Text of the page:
I called Albany Approach, told them where I was and that I needed to air file an IFR flight plan. They told me to call Burlington Radio and gave me the frequency. As I flew in eccentric circles, the flight service specialist took the information to fill in the blanks for the flight plan and told me to call Albany back, that they'd have my clearance. I did and they did. They gave me a squawk code and cleared me to climb to 6,000 feet and go direct to Ithaca. I glanced over at Judith for a nod of support for my prudent decision to air file. She didn't say anything; she just slept.

Ithaca's ATIS was reporting 800 scattered, 1,200 overcast, a light wind from 310 and was advising pilots to expect the ILS to Runway 32. When I was turned over to the approach controller I let him know I had the current information and willingly accepted his vectors to intercept the localizer.

I had the needles pretty well centered-the S-Tec 30 autopilot gets most of the credit for holding the localizer needle-as we slid down the glideslope. Judith is usually pretty supportive, so I nudged her so she could watch as we broke out of the clouds with the runway front and center. She looked up. I pointed forward as the clouds parted. She looked at me quizzically and went back to sleep. Apparently she hadn't forgiven me for knocking her over.

I was sure of it after I made one of my better landings and she didn't comment. Usually, no matter how badly we bounce she compliments me, "That was one of your better ones," she says. And I always choose to believe her.

When we went into the FBO there was a couple waiting at the counter, their bags stacked next to it. "What are you flying?" the man asked. "A Cardinal," I answered, pointing to it on the ramp. I like looking at it and turned back to him with a smile. "Where did you come in from?" he asked. When I told him, he wanted to know what the weather had been like. He was trying to get somewhere VFR, and, sounding like a weather briefer, I told him I couldn't recommend it. "You're better off being on the ground wishing you were in the air than in the air wishing you were on the ground," I said.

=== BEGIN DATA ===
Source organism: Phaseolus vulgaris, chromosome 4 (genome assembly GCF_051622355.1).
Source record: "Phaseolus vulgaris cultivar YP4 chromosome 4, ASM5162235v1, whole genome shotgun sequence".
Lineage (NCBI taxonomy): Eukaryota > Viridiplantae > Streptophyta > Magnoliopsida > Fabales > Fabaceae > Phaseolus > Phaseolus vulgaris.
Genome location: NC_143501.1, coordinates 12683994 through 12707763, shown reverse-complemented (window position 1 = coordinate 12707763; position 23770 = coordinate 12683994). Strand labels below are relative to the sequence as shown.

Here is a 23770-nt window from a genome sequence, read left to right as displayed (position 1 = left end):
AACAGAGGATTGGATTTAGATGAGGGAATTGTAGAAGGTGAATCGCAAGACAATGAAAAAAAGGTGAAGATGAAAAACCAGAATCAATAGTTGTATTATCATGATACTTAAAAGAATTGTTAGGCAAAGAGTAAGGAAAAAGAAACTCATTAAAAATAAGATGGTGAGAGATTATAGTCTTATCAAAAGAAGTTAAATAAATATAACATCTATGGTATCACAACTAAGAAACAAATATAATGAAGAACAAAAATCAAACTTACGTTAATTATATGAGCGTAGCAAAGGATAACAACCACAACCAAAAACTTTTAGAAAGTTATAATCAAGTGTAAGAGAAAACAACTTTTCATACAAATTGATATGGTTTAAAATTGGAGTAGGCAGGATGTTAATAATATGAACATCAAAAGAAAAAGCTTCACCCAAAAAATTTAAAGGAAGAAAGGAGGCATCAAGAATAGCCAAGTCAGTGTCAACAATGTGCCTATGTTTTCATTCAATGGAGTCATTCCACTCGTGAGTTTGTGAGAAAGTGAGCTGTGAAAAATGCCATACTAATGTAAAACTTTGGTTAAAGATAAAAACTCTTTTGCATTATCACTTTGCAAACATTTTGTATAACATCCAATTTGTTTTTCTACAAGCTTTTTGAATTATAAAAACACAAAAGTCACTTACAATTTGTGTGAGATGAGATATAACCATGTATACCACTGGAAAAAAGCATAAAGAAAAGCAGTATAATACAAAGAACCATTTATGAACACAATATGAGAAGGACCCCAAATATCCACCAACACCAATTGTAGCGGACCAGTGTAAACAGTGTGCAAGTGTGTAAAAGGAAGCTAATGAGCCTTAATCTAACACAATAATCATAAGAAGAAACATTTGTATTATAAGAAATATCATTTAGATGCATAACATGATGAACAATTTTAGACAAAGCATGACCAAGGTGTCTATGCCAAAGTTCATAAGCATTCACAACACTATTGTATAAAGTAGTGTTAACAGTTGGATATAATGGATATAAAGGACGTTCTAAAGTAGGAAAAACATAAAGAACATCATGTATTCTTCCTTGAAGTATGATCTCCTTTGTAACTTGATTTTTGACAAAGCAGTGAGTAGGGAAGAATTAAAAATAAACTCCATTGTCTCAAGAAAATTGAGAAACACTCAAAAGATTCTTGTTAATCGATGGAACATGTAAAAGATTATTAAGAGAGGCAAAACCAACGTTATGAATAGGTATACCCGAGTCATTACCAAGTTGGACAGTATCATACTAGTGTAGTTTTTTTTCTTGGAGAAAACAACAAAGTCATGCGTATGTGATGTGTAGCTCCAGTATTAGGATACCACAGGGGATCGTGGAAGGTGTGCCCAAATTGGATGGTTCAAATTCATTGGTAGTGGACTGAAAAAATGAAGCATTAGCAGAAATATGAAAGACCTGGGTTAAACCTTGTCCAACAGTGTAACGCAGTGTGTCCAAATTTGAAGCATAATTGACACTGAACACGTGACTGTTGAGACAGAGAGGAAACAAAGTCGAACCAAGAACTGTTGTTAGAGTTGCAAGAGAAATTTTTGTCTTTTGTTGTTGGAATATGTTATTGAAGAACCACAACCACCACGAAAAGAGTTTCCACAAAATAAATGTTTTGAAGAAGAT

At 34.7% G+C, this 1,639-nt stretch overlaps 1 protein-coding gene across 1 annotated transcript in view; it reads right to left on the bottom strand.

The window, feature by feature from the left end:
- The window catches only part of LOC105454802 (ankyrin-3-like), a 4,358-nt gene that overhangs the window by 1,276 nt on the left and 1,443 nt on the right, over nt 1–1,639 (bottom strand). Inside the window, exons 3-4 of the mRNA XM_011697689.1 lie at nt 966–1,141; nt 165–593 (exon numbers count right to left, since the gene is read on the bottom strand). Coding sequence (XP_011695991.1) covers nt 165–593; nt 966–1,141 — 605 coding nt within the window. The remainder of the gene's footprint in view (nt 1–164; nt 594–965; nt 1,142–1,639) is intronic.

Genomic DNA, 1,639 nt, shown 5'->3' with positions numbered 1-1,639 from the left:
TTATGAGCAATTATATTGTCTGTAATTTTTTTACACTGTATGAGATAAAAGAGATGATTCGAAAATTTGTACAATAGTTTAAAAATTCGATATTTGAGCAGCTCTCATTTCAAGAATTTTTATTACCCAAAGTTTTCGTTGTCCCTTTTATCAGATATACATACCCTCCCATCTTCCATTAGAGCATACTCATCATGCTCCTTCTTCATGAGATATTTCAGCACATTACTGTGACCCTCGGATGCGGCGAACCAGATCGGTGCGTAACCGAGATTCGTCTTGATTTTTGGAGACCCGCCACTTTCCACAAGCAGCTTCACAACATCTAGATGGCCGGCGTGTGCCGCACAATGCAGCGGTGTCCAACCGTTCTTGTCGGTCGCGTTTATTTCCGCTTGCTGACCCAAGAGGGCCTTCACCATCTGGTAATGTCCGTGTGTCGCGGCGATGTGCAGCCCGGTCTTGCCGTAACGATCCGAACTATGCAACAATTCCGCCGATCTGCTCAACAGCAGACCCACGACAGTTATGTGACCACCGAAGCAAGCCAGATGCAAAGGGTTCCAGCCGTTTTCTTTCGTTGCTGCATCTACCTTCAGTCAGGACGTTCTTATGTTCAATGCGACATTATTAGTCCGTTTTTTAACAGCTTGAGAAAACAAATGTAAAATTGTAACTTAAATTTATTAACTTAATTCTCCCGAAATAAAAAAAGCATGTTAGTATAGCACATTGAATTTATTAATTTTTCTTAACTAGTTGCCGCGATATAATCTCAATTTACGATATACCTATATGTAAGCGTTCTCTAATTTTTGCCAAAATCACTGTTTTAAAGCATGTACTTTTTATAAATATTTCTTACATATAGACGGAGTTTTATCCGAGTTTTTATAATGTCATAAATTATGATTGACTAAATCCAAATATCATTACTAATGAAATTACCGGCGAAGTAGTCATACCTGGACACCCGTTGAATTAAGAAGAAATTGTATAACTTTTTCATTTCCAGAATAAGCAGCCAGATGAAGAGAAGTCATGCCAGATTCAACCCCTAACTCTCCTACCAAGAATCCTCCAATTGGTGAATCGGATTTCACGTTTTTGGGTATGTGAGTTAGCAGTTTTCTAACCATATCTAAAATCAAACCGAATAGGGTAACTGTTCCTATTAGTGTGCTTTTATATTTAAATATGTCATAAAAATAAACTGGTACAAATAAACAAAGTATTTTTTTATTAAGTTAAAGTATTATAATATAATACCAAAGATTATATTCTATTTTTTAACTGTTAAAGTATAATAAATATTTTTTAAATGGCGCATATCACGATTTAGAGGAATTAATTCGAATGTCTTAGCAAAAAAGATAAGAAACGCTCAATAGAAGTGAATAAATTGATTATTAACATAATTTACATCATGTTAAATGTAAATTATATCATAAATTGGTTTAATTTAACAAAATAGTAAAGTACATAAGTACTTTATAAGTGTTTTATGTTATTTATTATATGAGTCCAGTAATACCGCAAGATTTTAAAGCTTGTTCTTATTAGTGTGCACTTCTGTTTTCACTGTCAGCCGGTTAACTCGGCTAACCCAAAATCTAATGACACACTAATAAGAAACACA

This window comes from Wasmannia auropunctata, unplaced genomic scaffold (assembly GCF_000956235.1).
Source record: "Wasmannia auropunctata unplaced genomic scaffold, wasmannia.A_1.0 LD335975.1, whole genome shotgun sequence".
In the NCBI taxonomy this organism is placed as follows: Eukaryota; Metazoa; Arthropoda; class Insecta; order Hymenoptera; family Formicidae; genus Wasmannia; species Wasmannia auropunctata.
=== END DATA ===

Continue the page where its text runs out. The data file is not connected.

"You got that right," he said. "I've been both, and being on the ground is better. It's just that I feel so foolish when it turns out to be a nice day and I could have flown."

The Enterprise Rental delivery man arrived and the couple loaded their bags and waved goodbye. About then Judith's ride arrived and she was off. I checked the weather one more time to see if there was any chance of getting to the airshow. There are no instrument approaches to Geneseo's D52, so getting there would involve some serious scud-running. I've read too many accident reports where a hill or tower rose up to smite an airplane trying to sneak between sinking clouds and rising terrain. The decision not to go was pretty easy to make. I filed for home and had a low-tension trip. My course home passed through the "breadcrumb" tracks on the Garmin Pilot III GPS I had made while circling as I picked up the IFR clearance earlier in the day. The weather had improved by then, but I still complimented myself on having made the right decision.

Now it's later in the afternoon and here I am, sitting in my office. The sun is shining and there's a gentle breeze caressing the leaves outside my window. About 150 miles west of here they're probably sitting on the grass in the sun, drinking sodas and listening to the rumble of radial engines, watching the ballet of the biplanes and having a grand ol' time. Good for them. Or maybe the cloudy skies threw a shadow or even a shower over the "Olde Aerodrome Days" and I'm the lucky one.

Whichever, I'll have to wait until next year to enjoy the History of Flight airshow at Geneseo. In the meantime, it turned out not to be so bad a day after all. Judith called to tell me she'd forgiven me for knocking her ove-even for yelling at her-and she told me she thought my landing at Ithaca was one of my best.